Bottled water companies have quite the deal. They pump about 5.4 million gallons of water a day from state springs and aquifers, bottle it and sell it — and Florida does not collect a dime on those sales. Gov. Charlie Crist would not end the giveaway outright. But his proposal for a 6-cents-per-gallon tax is a reasonable starting point the Legislature should embrace.
Even if Florida were not in the throes of both a drought and a recession, it is indefensible to give away the very product these companies sell. By law in Florida, water is a public resource for all. Yet, to name just one example, the nation's largest bottled water company, Nestle, takes an estimated half-million gallons per day from Madison Blue Springs. The company fills 102,000 plastic containers an hour, slaps a brand name on the carton and ships about half of the product out of state. The only fee the company pays is a one-time water permit costing $150. Mary Ellen Klas of the Times/Herald Tallahassee bureau reports that the two dozen companies that operate in Florida make a profit of 10 to 100 times the cost of each bottle.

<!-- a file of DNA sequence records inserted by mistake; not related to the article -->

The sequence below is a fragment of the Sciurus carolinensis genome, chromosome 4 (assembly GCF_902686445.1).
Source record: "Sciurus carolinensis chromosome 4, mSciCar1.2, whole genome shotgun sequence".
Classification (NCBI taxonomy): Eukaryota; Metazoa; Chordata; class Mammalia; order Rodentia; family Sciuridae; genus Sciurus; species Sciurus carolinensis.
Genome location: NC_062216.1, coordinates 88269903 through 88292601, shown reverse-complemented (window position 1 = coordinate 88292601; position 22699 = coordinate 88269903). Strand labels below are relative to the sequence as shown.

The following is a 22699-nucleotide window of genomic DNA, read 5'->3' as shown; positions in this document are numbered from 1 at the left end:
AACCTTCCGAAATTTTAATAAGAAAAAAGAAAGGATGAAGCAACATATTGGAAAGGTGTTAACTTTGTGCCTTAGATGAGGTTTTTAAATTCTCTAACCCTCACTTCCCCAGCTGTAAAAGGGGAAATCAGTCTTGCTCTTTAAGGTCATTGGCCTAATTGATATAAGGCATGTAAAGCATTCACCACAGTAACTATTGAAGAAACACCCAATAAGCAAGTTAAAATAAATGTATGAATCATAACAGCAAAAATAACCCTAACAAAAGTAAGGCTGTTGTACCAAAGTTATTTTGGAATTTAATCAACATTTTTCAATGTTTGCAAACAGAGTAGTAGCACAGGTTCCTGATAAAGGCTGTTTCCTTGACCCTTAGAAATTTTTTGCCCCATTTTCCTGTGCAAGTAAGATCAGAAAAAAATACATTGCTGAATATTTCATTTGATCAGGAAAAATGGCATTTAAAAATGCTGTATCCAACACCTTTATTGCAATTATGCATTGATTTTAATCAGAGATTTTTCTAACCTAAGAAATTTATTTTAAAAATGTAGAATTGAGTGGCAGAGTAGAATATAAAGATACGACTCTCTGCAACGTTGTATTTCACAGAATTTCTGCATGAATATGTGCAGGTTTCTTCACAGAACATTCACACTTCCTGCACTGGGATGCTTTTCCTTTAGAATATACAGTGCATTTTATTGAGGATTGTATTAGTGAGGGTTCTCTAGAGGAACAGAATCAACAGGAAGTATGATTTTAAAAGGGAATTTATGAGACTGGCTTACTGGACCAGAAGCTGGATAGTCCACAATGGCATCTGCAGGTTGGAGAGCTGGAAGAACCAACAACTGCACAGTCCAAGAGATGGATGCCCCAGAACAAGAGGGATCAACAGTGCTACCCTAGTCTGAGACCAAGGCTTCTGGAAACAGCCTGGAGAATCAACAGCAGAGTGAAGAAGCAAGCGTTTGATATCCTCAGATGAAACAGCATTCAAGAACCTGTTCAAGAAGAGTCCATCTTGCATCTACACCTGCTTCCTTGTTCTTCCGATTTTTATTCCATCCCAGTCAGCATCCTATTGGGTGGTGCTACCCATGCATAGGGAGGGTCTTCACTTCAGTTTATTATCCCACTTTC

Why should taxpayers hand over for free millions of gallons of the state's most precious resource to drink giants Nestle, Coca-Cola and Pepsi Co., among others? The governor's "severance fee" would raise $56 million in its first year, and the money would pay for alternative water supply projects, such as desalination plants, that seek to reduce the public's reliance on groundwater. States have long levied royalties or taxes to companies that mine natural resources, such as oil, phosphate or natural gas.
The bottlers say it is unfair to single them out. They argue that farmers and golf courses use more water than they do and are not taxed for the withdrawals. But those uses are different. The water used to irrigate crops and golf courses eventually recharges the state's groundwater supply. The water also is a resource for a larger industry; it is not the industry itself. And it is not shipped out of state.
A severance fee is reasonable. Some bottlers, clearly aware of public sentiment about their cushy deal, have offered an alternative solution that would cost them less money: Remove the sales tax exemption on bottled water. But that's a different issue lawmakers should consider separately from Crist's idea. A state that limits when Floridians may water their lawns should not be giving away water to for-profit companies to sell in other states. Crist's proposal brings a dose of sanity to state water policy, and the Legislature should adopt it.